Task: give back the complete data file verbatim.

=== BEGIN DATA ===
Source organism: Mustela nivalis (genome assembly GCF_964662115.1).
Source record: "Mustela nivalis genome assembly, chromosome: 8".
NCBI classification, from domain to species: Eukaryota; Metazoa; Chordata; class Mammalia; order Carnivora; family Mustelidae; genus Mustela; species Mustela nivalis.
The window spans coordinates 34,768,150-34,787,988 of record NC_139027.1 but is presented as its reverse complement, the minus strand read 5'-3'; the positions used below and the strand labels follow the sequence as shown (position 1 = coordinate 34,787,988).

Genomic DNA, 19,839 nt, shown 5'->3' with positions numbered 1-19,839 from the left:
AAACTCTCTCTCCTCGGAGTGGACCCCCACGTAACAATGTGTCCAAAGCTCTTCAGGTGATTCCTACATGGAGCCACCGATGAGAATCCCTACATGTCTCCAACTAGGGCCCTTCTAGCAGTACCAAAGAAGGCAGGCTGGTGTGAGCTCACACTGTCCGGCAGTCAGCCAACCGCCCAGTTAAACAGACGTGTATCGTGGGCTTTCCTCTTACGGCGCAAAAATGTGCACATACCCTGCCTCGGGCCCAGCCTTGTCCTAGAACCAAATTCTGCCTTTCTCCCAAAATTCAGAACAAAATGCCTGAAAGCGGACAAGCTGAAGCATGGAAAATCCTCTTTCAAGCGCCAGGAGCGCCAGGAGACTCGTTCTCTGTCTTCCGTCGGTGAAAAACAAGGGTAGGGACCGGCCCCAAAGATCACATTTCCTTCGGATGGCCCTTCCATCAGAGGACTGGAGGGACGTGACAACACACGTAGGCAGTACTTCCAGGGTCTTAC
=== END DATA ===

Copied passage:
Source organism: Mustela nivalis (genome assembly GCF_964662115.1).
Source record: "Mustela nivalis genome assembly, chromosome: 8".
NCBI classification, from domain to species: Eukaryota; Metazoa; Chordata; class Mammalia; order Carnivora; family Mustelidae; genus Mustela; species Mustela nivalis.
The window spans coordinates 34,768,150-34,787,988 of record NC_139027.1 but is presented as its reverse complement, the minus strand read 5'-3'; the positions used below and the strand labels follow the sequence as shown (position 1 = coordinate 34,787,988).

Genomic DNA, 19,839 nt, shown 5'->3' with positions numbered 1-19,839 from the left:
AAACTCTCTCTCCTCGGAGTGGACCCCCACGTAACAATGTGTCCAAAGCTCTTCAGGTGATTCCTACATGGAGCCACCGATGAGAATCCCTACATGTCTCCAACTAGGGCCCTTCTAGCAGTACCAAAGAAGGCAGGCTGGTGTGAGCTCACACTGTCCGGCAGTCAGCCAACCGCCCAGTTAAACAGACGTGTATCGTGGGCTTTCCTCTTACGGCGCAAAAATGTGCACATACCCTGCCTCGGGCCCAGCCTTGTCCTAGAACCAAATTCTGCCTTTCTCCCAAAATTCAGAACAAAATGCCTGAAAGCGGACAAGCTGAAGCATGGAAAATCCTCTTTCAAGCGCCAGGAGCGCCAGGAGACTCGTTCTCTGTCTTCCGTCGGTGAAAAACAAGGGTAGGGACCGGCCCCAAAGATCACATTTCCTTCGGATGGCCCTTCCATCAGAGGACTGGAGGGACGTGACAACACACGTAGGCAGTACTTCCAGGGTCTTAC